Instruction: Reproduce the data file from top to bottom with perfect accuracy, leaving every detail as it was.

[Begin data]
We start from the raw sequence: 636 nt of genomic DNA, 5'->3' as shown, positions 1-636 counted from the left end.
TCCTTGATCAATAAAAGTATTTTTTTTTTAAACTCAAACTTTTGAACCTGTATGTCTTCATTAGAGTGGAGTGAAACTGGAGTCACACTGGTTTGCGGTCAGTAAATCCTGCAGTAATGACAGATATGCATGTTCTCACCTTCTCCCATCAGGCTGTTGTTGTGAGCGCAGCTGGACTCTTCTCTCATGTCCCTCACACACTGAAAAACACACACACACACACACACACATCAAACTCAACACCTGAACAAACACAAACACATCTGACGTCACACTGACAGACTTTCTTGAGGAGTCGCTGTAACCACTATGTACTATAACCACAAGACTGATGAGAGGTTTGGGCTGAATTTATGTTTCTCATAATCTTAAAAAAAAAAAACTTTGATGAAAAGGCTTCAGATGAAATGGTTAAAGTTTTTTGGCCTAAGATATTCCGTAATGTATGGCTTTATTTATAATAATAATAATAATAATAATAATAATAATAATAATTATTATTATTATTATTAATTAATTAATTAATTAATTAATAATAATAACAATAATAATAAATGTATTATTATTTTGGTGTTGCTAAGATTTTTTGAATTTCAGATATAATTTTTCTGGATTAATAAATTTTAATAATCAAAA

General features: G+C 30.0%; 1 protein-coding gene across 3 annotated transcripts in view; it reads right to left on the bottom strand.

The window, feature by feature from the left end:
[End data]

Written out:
We start from the raw sequence: 636 nt of genomic DNA, 5'->3' as shown, positions 1-636 counted from the left end.
TCCTTGATCAATAAAAGTATTTTTTTTTTAAACTCAAACTTTTGAACCTGTATGTCTTCATTAGAGTGGAGTGAAACTGGAGTCACACTGGTTTGCGGTCAGTAAATCCTGCAGTAATGACAGATATGCATGTTCTCACCTTCTCCCATCAGGCTGTTGTTGTGAGCGCAGCTGGACTCTTCTCTCATGTCCCTCACACACTGAAAAACACACACACACACACACACACATCAAACTCAACACCTGAACAAACACAAACACATCTGACGTCACACTGACAGACTTTCTTGAGGAGTCGCTGTAACCACTATGTACTATAACCACAAGACTGATGAGAGGTTTGGGCTGAATTTATGTTTCTCATAATCTTAAAAAAAAAAAACTTTGATGAAAAGGCTTCAGATGAAATGGTTAAAGTTTTTTGGCCTAAGATATTCCGTAATGTATGGCTTTATTTATAATAATAATAATAATAATAATAATAATAATAATAATTATTATTATTATTATTAATTAATTAATTAATTAATTAATAATAATAACAATAATAATAAATGTATTATTATTTTGGTGTTGCTAAGATTTTTTGAATTTCAGATATAATTTTTCTGGATTAATAAATTTTAATAATCAAAA

General features: G+C 30.0%; 1 protein-coding gene across 3 annotated transcripts in view; it reads right to left on the bottom strand.

The window, feature by feature from the left end: